Europe should steer clear of these heavy handed, and counterproductive initiatives...
At the Federal level in the United States, Congress has declared a war on plastics, specifically with the Break Free From Plastic Pollution Act and the CLEAN Future Act. Their goal is to ultimately reduce the amount of plastic waste that the US produces, which would in turn result in lower rates of mismanaged plastic ending up in the environment. On its face, the goals of congress are noble, but their policy prescriptions are incredibly misguided. It would be disastrous for Europeans if the EU followed America’s lead and replicated either of these Acts.
Replicating the CLEAN Future Act or the Break Free From Plastic Pollution Act would be a disaster for Europe for two main reasons.
The first is that Congress is attempting to enact a moratorium on permits for plastic manufacturing facilities. The purpose of this is to stop the expansion of this industry, which in theory protects the environment from the emissions associated with production. But this fails to recognize that there are legitimate and environmentally conscious reasons to choose plastic over competing products. Take, for example, the shipment of baby food. Baby food in plastic containers, as opposed to glass alternatives, generates 33% fewer emissions because of the energy required in the production of plastic and its lighter weight in transportation. Although this is just one niche example, this same principle could be applied to a near-infinite number of plastics.
Beyond questions on sustainability and competing products, the moratorium reeks of regulatory capture. For those unfamiliar, regulatory capture is when new laws are passed that insulate an existing industry from future competition, allowing them to solidify its market share. The bill’s moratorium on plastic facilities shields the existing industry from competition, and ensures that more environmentally conscious competitors are kept out of the market entirely. This is important for both those who oppose cronyism and corporate welfare, and those who want better environmental policies, especially because there are new almost entirely biodegradable plastic products coming to market. Preventing permits for innovators benefits the existing industry at the expense of consumers and the environment.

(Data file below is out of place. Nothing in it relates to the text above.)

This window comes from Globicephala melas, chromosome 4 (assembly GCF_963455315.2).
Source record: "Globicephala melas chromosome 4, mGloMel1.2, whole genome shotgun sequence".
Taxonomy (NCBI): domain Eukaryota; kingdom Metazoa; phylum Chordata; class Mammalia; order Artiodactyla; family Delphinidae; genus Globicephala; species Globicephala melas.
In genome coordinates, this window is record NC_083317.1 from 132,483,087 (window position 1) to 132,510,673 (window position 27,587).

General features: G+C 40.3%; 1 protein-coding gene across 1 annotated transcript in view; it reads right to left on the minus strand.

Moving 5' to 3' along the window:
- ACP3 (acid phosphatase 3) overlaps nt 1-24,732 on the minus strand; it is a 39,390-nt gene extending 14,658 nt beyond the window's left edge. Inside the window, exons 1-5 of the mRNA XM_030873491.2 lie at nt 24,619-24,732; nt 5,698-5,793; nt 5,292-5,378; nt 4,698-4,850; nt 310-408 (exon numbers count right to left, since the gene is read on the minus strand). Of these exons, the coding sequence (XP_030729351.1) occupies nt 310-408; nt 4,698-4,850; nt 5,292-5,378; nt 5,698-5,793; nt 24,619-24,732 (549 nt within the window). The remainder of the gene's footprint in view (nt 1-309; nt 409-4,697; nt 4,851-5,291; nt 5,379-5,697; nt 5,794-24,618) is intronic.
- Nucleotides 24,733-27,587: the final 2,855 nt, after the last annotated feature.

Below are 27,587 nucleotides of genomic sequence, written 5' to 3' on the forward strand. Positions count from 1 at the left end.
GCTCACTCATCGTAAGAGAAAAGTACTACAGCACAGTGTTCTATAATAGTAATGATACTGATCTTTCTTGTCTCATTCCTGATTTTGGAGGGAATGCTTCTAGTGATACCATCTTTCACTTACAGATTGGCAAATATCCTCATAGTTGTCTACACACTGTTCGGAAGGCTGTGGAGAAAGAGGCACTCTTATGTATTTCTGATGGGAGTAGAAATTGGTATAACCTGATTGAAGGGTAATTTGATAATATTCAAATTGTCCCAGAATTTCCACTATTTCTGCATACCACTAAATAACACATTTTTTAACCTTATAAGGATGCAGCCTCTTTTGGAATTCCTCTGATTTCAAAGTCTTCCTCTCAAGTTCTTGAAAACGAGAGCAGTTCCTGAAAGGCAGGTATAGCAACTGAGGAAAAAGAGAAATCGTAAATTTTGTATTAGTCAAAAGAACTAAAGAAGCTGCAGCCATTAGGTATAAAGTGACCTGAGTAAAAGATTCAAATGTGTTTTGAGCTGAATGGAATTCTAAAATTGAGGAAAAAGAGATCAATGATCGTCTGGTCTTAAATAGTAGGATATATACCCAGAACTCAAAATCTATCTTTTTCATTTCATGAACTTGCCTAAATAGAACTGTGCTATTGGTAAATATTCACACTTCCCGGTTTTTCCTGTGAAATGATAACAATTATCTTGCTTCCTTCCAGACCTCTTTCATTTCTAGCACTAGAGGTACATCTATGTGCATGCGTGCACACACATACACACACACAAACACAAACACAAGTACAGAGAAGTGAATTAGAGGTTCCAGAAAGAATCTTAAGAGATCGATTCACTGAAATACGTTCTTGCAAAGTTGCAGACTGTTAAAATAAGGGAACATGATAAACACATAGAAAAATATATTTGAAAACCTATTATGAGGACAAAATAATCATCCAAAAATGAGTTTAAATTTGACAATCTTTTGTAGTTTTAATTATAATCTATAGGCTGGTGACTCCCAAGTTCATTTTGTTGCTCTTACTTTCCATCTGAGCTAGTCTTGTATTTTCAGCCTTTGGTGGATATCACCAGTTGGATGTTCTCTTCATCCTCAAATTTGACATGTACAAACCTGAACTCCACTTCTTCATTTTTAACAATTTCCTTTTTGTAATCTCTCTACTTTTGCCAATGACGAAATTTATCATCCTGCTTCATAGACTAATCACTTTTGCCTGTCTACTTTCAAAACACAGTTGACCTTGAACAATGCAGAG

On top of a moratorium on plastic manufacturing, the Acts also seek to implement a moratorium on advanced recycling permits and chemical depolymerization. Through chemical depolymerization, all plastic can be either recycled, repurposed, or converted. Chemical depolymerization is the process of breaking down plastics, altering their bonds, and repurposing them into other products. There are countless examples of why this technology is key to dealing with mismanaged plastics, with innovators turning problematic plastic into everything from resin pellets, roadways, tiles for your home, and high strength graphene. If the US wants to tackle plastic waste, the federal government can’t at the same time limit advanced recycling capacity. By capping recycling facilities, these bills prevent the scalability of recycling efforts, which creates a giant hurdle for dealing with plastic waste. The goal of legislation should be to make recycling more affordable, which is only possible through more competition.
To make matters worse, these Acts also create a recycled content mandate. This type of mandate has its pros and cons, but it is disastrous if it is enforced alongside a permit cap on advanced recycling.
Creating a recycled content mandate will drastically increase, by decree, the demand for
recycled plastic. In fact, the BFFPP Act, if followed through with the CLEAN Future Act,
would mandate upwards of 25% recycled content in plastic bottles by 2025, and 80% by 2040.
The issue here is that these mandates will limit the capacity of advanced recyclers to meet that demand. If there is a significant uptick in the demand for recycled plastic, and advanced recycling is not allowed to scale up to meet demand, we could see a situation where demand rapidly outpaces supply, which will only serve to drive prices upwards. Those inflated costs will mostly be shouldered by consumers, who will have those costs passed on to them in the form of higher prices. This trend is exactly what was seen in other countries who passed bio-ethanol mandates, which had the negative effect of significantly increasing prices for the crops used in the creation of ethanol.
Europe should steer clear of these heavy handed, and counterproductive initiatives. Rather than doubling down on restrictions, Europe should embrace innovation and advanced recycling, which both enhances consumer choice and protects the environment.
David Clement is the North American Affairs Manager with the Consumer Choice Center